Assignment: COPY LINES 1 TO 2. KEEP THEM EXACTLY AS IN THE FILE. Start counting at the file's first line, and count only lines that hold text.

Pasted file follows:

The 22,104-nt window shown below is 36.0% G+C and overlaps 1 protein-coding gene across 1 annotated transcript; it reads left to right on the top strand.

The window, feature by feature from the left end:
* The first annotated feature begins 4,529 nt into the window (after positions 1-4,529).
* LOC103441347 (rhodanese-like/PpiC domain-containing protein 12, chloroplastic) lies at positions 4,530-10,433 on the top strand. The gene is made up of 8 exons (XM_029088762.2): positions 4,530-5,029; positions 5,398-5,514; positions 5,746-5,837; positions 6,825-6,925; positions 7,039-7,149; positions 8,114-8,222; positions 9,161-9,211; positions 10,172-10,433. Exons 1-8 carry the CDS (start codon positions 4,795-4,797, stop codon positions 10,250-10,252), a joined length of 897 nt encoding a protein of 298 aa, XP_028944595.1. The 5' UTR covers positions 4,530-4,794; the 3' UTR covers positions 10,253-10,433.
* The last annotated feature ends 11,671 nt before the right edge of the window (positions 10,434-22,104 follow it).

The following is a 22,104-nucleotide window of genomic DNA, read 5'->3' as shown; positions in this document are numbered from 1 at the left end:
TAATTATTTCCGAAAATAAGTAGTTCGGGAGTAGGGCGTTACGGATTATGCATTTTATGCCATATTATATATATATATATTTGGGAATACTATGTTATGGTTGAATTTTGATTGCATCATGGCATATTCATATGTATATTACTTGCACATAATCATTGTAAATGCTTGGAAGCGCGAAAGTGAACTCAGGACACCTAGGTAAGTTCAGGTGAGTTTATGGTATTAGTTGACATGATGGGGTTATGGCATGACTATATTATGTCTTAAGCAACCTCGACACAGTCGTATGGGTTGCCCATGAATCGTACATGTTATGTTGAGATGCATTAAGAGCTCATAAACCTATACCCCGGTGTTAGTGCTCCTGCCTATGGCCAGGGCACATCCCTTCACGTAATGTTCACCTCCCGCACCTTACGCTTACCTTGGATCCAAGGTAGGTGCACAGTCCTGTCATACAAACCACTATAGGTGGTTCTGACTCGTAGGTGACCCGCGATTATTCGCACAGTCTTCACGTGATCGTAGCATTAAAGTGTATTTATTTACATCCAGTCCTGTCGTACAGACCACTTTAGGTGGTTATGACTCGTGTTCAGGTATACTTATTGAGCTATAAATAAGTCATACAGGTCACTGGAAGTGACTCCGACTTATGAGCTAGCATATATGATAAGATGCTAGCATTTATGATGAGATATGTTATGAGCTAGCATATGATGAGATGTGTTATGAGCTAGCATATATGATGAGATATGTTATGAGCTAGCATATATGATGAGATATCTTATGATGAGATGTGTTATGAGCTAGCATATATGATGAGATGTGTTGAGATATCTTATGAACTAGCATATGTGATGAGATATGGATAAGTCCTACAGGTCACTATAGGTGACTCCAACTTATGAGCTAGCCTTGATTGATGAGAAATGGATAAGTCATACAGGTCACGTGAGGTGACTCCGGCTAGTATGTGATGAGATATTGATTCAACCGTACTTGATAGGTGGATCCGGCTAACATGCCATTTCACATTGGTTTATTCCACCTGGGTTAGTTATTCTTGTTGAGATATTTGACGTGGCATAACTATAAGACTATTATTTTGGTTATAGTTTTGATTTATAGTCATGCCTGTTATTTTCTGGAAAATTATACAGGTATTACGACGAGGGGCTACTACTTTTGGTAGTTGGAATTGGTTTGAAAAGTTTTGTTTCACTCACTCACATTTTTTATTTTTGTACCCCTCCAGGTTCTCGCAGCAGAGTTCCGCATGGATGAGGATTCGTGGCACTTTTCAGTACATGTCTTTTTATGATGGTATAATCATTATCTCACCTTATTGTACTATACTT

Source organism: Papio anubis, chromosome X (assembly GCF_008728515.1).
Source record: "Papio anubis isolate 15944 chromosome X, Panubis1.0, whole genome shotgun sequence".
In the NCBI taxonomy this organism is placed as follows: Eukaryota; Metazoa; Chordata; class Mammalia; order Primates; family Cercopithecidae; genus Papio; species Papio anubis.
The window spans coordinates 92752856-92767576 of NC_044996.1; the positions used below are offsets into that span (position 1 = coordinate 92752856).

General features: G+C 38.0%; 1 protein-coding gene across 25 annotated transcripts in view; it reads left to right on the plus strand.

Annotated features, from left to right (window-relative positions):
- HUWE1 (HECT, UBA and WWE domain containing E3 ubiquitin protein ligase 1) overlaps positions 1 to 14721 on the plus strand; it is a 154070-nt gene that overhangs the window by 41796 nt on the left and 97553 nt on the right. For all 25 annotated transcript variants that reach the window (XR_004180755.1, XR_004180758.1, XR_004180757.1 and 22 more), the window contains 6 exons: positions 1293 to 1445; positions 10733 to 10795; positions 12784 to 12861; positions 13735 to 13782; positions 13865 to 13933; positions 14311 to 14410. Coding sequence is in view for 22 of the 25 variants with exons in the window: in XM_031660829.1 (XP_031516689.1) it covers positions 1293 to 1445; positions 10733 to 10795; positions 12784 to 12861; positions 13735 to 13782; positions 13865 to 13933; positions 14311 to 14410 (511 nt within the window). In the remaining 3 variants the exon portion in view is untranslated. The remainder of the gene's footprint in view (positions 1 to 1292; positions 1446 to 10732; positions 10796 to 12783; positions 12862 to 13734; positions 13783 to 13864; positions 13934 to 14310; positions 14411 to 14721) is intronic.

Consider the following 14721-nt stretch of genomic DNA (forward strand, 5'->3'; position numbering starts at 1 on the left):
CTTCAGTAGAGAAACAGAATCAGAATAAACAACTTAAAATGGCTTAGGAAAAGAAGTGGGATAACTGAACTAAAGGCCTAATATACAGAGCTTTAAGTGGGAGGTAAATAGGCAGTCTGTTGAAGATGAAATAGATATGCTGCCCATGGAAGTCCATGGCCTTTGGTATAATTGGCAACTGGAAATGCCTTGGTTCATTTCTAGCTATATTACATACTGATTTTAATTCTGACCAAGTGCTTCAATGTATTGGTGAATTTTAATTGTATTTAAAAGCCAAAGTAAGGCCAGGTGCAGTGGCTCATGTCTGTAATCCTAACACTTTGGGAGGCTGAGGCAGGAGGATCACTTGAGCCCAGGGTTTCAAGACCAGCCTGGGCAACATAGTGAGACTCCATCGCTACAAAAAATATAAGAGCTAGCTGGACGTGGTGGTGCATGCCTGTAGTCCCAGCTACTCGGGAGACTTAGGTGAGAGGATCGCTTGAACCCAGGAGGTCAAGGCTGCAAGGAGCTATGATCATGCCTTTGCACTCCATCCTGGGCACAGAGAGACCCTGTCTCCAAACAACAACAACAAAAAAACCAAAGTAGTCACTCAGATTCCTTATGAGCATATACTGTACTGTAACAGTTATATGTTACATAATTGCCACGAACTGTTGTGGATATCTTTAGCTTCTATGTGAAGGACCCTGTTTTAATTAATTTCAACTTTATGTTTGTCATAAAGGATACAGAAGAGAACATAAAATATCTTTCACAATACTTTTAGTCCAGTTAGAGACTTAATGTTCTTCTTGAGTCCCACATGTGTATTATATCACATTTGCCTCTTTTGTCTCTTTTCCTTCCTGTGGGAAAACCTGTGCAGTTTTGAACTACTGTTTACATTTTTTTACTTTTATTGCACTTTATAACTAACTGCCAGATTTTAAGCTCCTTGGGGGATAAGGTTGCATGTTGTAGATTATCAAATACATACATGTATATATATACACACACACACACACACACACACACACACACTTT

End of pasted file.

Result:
The 22,104-nt window shown below is 36.0% G+C and overlaps 1 protein-coding gene across 1 annotated transcript; it reads left to right on the top strand.

The window, feature by feature from the left end: